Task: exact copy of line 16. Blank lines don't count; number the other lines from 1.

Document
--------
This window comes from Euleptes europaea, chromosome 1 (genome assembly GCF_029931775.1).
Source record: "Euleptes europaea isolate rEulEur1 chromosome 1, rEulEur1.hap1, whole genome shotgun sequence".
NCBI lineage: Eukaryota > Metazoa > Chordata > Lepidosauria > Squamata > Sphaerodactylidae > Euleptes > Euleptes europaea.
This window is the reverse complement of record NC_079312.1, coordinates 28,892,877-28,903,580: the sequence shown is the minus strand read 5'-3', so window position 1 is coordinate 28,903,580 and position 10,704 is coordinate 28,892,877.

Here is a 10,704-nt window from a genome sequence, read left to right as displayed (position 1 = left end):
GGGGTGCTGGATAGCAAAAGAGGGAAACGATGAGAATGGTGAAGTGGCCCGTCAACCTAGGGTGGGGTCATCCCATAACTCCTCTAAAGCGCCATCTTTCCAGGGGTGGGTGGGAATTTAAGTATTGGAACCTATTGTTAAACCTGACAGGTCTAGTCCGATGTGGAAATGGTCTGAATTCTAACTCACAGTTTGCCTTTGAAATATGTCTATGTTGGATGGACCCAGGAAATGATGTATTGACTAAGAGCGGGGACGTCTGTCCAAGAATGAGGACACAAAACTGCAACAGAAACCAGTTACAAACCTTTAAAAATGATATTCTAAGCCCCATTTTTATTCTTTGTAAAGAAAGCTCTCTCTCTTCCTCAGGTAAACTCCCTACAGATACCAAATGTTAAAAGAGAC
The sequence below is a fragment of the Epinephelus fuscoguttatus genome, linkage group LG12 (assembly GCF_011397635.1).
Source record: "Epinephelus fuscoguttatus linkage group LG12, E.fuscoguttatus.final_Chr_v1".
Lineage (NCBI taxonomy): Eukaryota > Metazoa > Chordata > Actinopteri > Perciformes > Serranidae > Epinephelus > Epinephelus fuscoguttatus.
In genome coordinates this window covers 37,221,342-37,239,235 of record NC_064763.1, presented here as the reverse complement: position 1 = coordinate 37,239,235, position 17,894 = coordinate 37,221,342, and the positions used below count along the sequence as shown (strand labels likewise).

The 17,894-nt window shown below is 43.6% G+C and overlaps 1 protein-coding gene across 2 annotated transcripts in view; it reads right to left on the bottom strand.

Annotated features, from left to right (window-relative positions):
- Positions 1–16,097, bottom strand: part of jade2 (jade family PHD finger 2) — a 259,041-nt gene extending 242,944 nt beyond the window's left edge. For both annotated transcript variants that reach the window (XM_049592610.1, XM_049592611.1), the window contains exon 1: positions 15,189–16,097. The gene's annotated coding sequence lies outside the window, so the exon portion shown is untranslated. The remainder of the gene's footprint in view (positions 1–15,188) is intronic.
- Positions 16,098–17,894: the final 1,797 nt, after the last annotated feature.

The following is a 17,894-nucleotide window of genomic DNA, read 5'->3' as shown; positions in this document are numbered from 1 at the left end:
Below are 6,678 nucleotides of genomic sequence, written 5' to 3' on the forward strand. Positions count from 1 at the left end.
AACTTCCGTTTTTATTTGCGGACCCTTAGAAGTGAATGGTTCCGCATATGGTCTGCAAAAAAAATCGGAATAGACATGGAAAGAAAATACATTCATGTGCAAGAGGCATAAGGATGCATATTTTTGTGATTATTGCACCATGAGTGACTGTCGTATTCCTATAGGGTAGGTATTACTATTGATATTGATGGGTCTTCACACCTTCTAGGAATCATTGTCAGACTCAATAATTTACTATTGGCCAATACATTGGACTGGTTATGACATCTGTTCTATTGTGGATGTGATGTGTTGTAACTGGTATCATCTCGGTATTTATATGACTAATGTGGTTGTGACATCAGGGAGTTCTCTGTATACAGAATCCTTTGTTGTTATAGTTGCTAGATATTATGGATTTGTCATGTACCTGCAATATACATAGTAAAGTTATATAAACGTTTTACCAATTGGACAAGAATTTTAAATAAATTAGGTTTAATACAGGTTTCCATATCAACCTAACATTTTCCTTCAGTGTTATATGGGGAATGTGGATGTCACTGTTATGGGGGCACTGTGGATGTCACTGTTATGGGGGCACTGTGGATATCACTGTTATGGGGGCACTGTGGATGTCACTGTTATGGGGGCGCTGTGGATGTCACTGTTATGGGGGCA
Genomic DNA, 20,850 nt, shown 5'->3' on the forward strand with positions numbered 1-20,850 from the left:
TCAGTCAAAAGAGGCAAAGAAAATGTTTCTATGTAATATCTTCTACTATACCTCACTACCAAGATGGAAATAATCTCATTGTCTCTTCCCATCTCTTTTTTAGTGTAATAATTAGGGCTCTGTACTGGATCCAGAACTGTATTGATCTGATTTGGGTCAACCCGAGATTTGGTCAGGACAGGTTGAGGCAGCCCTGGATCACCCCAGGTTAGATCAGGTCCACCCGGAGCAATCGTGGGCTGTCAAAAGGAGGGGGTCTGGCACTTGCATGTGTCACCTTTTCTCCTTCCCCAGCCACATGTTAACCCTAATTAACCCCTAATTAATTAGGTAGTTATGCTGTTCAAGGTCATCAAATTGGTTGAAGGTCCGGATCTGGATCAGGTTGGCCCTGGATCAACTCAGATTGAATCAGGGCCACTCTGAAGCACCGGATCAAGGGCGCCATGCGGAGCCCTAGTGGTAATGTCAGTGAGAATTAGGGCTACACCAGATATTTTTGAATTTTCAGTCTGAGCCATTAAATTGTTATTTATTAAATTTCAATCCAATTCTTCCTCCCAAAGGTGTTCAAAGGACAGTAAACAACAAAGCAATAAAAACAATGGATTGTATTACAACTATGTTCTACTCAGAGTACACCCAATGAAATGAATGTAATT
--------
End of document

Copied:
Below are 6,678 nucleotides of genomic sequence, written 5' to 3' on the forward strand. Positions count from 1 at the left end.